I wanted this book to be amazing and mind-blowing and incredible. And it was good! Petersen's writing is lively and insightful and serious without being ponderous. But I think maybe it would have worked better if it had been split into two volumes, one focusing on body and one focusing on personality. The essays felt like they skimmed the surface, taking a shallow dive into concepts that deserve deeper thought and analysis that I would have loved to read Petersen's take on. In writing about how Nicki Minaj is "too slutty", for example, Petersen refers to and gives some brief background on how black female bodies are sexualized and fetishized. But there's so much there that because the book needed to be a reasonable length and there are eight other subjects, she doesn't really have space to really give it the full context it deserves. I felt the same way, perhaps even more strongly, about the chapter on Jenner and trans issues. It would have felt problematic to leave the gender binary untouched entirely, but to only briefly interact with it doesn't feel quite right either.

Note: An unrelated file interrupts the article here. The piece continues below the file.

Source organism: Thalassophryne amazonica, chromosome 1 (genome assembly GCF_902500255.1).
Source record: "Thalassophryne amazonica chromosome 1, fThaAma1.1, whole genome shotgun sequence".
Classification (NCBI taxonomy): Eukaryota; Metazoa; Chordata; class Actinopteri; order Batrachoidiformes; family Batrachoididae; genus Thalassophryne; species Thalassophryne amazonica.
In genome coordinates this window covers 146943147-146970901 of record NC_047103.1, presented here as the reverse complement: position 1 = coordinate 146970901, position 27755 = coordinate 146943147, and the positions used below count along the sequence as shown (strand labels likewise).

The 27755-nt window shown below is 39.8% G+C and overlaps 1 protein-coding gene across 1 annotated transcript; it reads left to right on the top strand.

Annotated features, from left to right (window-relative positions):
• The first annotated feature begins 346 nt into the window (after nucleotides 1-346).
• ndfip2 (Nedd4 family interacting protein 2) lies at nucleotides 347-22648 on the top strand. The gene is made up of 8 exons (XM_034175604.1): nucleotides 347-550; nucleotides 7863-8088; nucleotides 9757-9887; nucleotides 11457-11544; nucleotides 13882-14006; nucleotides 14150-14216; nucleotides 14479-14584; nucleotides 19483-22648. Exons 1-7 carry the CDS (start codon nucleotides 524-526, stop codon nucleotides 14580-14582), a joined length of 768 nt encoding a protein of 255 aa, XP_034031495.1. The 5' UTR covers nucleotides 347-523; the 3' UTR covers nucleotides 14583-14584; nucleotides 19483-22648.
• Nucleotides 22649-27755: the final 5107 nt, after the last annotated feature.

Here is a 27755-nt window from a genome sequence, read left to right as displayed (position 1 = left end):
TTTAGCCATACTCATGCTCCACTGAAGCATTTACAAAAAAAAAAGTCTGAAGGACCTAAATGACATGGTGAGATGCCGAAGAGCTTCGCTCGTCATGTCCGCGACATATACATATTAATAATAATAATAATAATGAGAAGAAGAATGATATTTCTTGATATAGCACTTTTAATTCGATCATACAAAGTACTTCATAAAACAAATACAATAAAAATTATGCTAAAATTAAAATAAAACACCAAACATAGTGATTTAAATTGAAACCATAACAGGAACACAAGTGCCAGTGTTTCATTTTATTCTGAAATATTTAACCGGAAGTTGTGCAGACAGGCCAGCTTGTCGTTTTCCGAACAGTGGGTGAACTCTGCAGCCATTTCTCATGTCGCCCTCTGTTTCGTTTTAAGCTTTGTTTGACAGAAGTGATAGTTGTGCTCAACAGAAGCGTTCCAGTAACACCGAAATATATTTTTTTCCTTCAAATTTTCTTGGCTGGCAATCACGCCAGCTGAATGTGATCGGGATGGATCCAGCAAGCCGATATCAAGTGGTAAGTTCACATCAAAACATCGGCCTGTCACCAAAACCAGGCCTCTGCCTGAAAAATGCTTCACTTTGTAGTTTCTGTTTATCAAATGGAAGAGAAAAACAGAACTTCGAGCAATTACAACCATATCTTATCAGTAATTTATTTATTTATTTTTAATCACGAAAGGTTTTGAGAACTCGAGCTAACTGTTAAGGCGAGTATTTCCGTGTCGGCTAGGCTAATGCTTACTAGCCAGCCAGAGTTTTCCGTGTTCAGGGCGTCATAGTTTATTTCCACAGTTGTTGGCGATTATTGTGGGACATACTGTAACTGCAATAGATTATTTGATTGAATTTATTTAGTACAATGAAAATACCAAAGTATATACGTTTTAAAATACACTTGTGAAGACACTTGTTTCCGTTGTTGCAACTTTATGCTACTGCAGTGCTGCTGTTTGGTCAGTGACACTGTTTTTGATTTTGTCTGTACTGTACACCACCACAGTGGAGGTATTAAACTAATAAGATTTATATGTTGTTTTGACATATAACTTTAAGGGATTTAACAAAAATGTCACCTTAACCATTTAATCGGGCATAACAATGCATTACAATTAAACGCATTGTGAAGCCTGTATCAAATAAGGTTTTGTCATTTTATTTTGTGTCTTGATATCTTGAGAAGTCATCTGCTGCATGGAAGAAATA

One essay, though, that really made me think was the piece about "too loud" Jennifer Weiner, who won't just quietly accept the judgment of her writing about women and their lives (which, to be perfectly honest, I don't personally much care for) as mere "chick lit" not to be taken seriously. I know I fall into that trap with my own reading, disdaining titles with pastel covers or shoes and shopping bags prominently displayed. It's snobbish, but if I'm being transparent here, I will say that it takes a lot to get me to take a second look at a title deemed "women's fiction". Which is actually pretty bullshit of me. Charlotte Bronte's Jane Eyre is just as good as Charles Dickens' Great Expectations, so why is the former a "girl book" and the latter a book for everyone? There's not a good reason why we treat stories about women's lives and problems, written by women, as lesser than books written by and about men. I love Nick Hornby, but he writes lighter fare that would probably be shrugged off if he and his protagonists were ladies. I need to do some work to think about my own internalized misogyny, especially when it comes to my reading choices.